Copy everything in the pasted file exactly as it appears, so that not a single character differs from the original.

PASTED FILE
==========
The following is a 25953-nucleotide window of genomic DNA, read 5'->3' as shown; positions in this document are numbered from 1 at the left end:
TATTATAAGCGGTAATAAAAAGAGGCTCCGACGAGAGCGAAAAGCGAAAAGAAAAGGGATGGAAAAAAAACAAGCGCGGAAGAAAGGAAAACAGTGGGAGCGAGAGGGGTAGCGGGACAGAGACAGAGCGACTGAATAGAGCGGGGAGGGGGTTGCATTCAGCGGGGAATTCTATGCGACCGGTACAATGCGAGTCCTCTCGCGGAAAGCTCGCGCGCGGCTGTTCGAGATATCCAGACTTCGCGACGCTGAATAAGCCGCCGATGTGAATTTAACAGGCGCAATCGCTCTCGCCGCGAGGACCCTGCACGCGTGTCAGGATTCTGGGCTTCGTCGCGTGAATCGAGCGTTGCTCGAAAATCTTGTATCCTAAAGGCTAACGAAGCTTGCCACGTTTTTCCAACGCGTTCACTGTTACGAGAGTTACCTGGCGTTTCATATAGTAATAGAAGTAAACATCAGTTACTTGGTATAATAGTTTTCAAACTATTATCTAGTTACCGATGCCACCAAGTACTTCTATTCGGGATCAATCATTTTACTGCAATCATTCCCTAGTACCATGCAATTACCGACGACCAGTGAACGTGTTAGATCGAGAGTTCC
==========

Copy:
The following is a 25953-nucleotide window of genomic DNA, read 5'->3' as shown; positions in this document are numbered from 1 at the left end:
TATTATAAGCGGTAATAAAAAGAGGCTCCGACGAGAGCGAAAAGCGAAAAGAAAAGGGATGGAAAAAAAACAAGCGCGGAAGAAAGGAAAACAGTGGGAGCGAGAGGGGTAGCGGGACAGAGACAGAGCGACTGAATAGAGCGGGGAGGGGGTTGCATTCAGCGGGGAATTCTATGCGACCGGTACAATGCGAGTCCTCTCGCGGAAAGCTCGCGCGCGGCTGTTCGAGATATCCAGACTTCGCGACGCTGAATAAGCCGCCGATGTGAATTTAACAGGCGCAATCGCTCTCGCCGCGAGGACCCTGCACGCGTGTCAGGATTCTGGGCTTCGTCGCGTGAATCGAGCGTTGCTCGAAAATCTTGTATCCTAAAGGCTAACGAAGCTTGCCACGTTTTTCCAACGCGTTCACTGTTACGAGAGTTACCTGGCGTTTCATATAGTAATAGAAGTAAACATCAGTTACTTGGTATAATAGTTTTCAAACTATTATCTAGTTACCGATGCCACCAAGTACTTCTATTCGGGATCAATCATTTTACTGCAATCATTCCCTAGTACCATGCAATTACCGACGACCAGTGAACGTGTTAGATCGAGAGTTCC